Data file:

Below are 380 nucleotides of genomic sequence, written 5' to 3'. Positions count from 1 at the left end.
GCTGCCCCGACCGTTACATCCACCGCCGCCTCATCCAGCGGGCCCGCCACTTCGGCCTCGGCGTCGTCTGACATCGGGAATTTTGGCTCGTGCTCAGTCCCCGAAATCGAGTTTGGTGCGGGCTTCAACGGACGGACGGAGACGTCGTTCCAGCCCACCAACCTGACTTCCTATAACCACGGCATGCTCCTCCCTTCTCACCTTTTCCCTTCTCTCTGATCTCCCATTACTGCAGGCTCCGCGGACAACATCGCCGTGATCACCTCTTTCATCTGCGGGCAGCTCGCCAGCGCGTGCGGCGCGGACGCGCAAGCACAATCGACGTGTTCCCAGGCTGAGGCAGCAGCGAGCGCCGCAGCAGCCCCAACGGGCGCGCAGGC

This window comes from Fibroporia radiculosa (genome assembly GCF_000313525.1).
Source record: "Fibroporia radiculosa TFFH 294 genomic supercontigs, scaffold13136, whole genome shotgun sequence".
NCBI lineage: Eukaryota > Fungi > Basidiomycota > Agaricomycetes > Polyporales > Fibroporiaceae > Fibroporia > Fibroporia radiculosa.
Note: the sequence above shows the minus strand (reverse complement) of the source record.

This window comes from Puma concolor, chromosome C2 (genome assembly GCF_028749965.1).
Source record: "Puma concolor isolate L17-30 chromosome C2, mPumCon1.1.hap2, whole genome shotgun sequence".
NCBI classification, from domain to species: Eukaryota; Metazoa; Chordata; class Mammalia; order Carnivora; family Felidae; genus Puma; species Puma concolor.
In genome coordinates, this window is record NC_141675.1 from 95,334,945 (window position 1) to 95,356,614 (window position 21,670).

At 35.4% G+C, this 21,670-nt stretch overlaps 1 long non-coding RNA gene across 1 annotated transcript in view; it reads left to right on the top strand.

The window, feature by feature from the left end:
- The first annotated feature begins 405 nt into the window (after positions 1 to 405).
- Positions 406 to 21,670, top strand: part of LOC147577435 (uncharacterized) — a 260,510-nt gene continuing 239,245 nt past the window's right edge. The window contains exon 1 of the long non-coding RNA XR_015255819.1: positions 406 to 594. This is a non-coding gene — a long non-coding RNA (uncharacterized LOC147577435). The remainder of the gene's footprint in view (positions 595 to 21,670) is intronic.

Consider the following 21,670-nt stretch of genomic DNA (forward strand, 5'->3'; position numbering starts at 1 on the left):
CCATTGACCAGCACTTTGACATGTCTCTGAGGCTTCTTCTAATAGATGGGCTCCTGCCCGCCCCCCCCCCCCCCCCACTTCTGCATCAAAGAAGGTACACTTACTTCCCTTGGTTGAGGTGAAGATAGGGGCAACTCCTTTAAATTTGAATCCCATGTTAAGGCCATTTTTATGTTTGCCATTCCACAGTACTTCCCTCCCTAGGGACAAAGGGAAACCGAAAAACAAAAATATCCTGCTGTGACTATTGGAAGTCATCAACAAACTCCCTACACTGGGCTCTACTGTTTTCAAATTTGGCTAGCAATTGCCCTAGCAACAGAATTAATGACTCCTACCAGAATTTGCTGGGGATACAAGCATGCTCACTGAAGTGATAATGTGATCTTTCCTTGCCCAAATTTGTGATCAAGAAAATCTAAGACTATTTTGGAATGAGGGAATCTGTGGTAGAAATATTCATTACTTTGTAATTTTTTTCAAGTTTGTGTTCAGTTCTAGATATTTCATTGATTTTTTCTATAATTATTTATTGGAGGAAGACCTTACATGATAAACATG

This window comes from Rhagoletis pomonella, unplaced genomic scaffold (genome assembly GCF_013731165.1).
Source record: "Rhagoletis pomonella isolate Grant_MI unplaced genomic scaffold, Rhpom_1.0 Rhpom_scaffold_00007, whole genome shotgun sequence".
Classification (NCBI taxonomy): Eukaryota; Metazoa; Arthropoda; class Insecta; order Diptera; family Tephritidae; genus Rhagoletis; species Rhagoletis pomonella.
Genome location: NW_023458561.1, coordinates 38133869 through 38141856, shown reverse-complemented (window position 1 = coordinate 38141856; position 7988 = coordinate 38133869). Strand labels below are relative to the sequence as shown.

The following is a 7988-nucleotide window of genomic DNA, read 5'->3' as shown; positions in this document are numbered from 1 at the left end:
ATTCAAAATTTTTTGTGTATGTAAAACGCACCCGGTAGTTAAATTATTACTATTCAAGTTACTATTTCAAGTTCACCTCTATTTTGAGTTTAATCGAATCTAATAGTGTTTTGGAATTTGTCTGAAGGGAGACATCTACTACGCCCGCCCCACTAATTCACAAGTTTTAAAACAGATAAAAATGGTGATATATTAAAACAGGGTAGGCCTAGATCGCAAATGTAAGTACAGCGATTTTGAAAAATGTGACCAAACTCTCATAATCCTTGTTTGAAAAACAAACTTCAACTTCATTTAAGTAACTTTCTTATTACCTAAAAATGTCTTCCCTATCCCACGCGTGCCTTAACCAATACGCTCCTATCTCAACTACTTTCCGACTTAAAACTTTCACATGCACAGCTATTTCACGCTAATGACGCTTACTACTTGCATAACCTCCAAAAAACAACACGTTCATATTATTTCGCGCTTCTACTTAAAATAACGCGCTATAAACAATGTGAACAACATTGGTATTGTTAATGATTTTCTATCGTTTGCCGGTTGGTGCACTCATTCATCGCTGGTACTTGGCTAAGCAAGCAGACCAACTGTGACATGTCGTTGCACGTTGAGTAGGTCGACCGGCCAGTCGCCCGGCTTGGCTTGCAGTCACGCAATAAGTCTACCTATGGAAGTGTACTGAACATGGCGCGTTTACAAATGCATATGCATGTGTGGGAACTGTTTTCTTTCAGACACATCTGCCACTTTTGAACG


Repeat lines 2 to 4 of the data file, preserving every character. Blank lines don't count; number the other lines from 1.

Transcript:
GCTGCCCCGACCGTTACATCCACCGCCGCCTCATCCAGCGGGCCCGCCACTTCGGCCTCGGCGTCGTCTGACATCGGGAATTTTGGCTCGTGCTCAGTCCCCGAAATCGAGTTTGGTGCGGGCTTCAACGGACGGACGGAGACGTCGTTCCAGCCCACCAACCTGACTTCCTATAACCACGGCATGCTCCTCCCTTCTCACCTTTTCCCTTCTCTCTGATCTCCCATTACTGCAGGCTCCGCGGACAACATCGCCGTGATCACCTCTTTCATCTGCGGGCAGCTCGCCAGCGCGTGCGGCGCGGACGCGCAAGCACAATCGACGTGTTCCCAGGCTGAGGCAGCAGCGAGCGCCGCAGCAGCCCCAACGGGCGCGCAGGC

This window comes from Fibroporia radiculosa (genome assembly GCF_000313525.1).
Source record: "Fibroporia radiculosa TFFH 294 genomic supercontigs, scaffold13136, whole genome shotgun sequence".